ASTANA – Kazakh Senate Chairman Kassym-Zhomart Tokayev called for a “more secure world built on international trust and cooperation, rather than on nuclear deterrence” during his keynote speech on Friday at the opening of the 62nd Pugwash Conference.
Kazakhstan’s capital city of Astana is hosting the five-day gathering, whose theme this year is “Confronting New Nuclear Dangers.”
Tokayev urged “all states to step up international efforts to strengthen the Treaty on the Non-Proliferation of Nuclear Weapons.”
The Senate chairman made reference to the International Atomic Energy Agency (IAEA) Low Enriched Uranium Bank, which will be opened near the Kazakh city of Oskemen on Aug. 29.
“The creation of the IAEA Low Enriched Uranium Bank in Kazakhstan will ensure guaranteed conditions for all countries in the development of nuclear energy,” the former Kazakh prime minister said.
Tokayev’s speech was followed by comments from Pugwash Council member and former United Nations High Representative for Disarmament Affairs Sergio Duarte, who told EFE that the world was in a “very complex situation, with the possibility of a nuclear catastrophe looking quite likely.”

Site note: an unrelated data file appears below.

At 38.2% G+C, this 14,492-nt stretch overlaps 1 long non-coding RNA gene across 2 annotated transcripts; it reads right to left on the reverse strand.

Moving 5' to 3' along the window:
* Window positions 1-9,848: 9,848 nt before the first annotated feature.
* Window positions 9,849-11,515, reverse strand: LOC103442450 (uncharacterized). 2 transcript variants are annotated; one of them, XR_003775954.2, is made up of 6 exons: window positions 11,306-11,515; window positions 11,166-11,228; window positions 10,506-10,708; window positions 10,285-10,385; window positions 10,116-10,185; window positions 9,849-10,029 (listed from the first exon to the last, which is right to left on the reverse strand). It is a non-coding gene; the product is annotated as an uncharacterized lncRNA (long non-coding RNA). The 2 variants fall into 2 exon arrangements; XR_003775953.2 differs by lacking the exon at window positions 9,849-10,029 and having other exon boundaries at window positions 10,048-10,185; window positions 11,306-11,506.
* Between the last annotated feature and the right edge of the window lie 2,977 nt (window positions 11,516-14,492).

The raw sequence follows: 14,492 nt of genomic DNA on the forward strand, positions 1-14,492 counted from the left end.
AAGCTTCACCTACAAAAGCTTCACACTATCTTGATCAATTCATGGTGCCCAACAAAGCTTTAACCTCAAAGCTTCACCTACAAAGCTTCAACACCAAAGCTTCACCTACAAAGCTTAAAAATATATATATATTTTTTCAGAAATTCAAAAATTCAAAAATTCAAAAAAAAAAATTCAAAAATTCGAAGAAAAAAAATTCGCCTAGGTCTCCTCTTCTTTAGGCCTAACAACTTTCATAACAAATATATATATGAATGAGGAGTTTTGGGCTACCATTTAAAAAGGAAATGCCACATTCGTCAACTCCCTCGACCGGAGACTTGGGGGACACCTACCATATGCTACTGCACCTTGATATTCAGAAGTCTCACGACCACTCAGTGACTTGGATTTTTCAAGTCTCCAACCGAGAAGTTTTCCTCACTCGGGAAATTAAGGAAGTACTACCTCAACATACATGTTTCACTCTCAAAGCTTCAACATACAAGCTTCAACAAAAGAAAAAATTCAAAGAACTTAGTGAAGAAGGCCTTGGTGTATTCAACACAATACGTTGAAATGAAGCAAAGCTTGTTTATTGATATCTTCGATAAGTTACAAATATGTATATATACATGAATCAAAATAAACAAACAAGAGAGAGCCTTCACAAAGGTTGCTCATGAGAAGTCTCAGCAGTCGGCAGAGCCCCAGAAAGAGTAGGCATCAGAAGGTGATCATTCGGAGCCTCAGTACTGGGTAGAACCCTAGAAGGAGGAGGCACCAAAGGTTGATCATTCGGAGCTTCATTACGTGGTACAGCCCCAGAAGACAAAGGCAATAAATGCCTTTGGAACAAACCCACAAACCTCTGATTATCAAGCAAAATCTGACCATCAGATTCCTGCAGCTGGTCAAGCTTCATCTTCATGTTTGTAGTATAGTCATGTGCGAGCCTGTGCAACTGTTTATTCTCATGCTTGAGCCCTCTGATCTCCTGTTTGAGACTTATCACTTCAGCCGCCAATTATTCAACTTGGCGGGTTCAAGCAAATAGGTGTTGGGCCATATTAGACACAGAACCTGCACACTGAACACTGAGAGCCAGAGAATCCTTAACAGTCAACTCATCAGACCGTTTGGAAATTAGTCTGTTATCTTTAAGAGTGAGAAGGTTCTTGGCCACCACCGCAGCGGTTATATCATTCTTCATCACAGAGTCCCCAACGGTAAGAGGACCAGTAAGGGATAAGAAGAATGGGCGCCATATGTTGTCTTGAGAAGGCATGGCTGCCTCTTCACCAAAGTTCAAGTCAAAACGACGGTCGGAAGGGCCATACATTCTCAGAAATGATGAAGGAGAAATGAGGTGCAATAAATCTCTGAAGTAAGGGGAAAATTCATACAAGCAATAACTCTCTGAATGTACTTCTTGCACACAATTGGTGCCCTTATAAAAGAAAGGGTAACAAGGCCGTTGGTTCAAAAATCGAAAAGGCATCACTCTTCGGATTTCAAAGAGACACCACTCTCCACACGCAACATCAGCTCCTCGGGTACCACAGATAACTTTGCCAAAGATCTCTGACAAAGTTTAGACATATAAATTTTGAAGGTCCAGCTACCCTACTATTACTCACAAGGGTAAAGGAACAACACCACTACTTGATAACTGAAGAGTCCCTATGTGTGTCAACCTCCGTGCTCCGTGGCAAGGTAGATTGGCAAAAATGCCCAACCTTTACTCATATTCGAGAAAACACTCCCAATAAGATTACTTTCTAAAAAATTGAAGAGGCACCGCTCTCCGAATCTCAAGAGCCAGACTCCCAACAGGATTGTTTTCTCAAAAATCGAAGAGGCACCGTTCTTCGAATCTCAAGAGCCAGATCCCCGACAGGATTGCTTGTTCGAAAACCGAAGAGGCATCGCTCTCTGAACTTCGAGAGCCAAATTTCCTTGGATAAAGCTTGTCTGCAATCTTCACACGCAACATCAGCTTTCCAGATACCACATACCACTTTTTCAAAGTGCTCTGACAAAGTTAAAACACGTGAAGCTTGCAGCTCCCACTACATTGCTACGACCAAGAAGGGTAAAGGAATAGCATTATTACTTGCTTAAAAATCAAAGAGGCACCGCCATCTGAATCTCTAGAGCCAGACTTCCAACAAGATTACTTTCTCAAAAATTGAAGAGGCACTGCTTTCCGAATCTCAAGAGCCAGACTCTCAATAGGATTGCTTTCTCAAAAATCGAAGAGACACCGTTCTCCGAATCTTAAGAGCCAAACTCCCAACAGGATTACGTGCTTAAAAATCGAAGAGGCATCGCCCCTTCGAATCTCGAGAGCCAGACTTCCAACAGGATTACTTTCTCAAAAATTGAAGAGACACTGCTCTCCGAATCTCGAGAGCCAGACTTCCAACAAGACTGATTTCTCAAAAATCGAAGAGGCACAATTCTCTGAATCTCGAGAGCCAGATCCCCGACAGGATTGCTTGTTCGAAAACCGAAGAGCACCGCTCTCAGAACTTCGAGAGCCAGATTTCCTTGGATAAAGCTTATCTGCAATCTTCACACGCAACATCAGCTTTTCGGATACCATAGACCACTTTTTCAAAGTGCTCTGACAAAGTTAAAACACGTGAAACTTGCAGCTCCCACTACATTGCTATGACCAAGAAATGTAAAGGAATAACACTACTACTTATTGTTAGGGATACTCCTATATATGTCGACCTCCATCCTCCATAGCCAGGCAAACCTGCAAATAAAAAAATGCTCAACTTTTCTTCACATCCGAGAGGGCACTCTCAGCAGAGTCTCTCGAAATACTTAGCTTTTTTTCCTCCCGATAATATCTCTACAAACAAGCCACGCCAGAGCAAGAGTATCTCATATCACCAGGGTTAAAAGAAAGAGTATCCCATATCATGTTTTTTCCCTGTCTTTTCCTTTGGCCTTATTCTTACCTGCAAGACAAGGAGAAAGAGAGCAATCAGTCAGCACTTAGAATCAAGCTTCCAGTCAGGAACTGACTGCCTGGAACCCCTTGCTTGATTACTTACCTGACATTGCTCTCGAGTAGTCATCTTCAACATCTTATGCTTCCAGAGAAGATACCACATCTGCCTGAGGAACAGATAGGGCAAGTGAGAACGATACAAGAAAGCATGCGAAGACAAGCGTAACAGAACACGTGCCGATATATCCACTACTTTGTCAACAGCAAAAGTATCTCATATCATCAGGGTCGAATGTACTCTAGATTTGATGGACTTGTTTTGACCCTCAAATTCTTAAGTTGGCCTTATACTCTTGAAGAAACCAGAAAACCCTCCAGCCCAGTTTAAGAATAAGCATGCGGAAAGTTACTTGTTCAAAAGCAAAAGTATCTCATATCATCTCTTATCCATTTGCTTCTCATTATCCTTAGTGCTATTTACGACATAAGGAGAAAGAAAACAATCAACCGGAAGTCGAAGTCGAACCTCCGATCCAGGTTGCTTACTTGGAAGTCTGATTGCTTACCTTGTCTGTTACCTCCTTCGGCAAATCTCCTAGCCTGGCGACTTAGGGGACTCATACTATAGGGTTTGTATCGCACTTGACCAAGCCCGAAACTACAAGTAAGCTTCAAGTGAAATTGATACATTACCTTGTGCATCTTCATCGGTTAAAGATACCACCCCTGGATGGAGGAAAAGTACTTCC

“Since the Cuban Missile Crisis in 1962, the world hasn’t witnessed a stronger verbal confrontation than the one that is now taking place between the United States and the Democratic People’s Republic of Korea,” the Brazilian diplomat said.
Pugwash Conference President Jayantha Dhanapala said that Kazakhstan was a worthy venue for this year’s meeting of more than 200 delegates from 46 countries because the Central Asian nation has offered many initiatives on confronting nuclear threats.
“Kazakhstan closed the nuclear test site, offered initiatives to the UN on declaring Aug. 29 an international day of action against nuclear testing, and we also understand that a nuclear-weapon-free zone is a concept that Kazakhstan contributed to,” Dhanapala said.
In 1991, Kazakh President Nursultan Nazarbayev closed Semipalatinsk, the world’s second-largest nuclear test site, and gave up the world’s fourth-largest arsenal of nuclear weapons, which the Central Asian country inherited from the former Soviet Union.
Founded 60 years ago in Canada, the Pugwash movement won the 1995 Nobel Peace Prize for its efforts to promote nuclear disarmament.
The Pugwash conferences seek to achieve a world free of nuclear weapons and other weapons of mass destruction.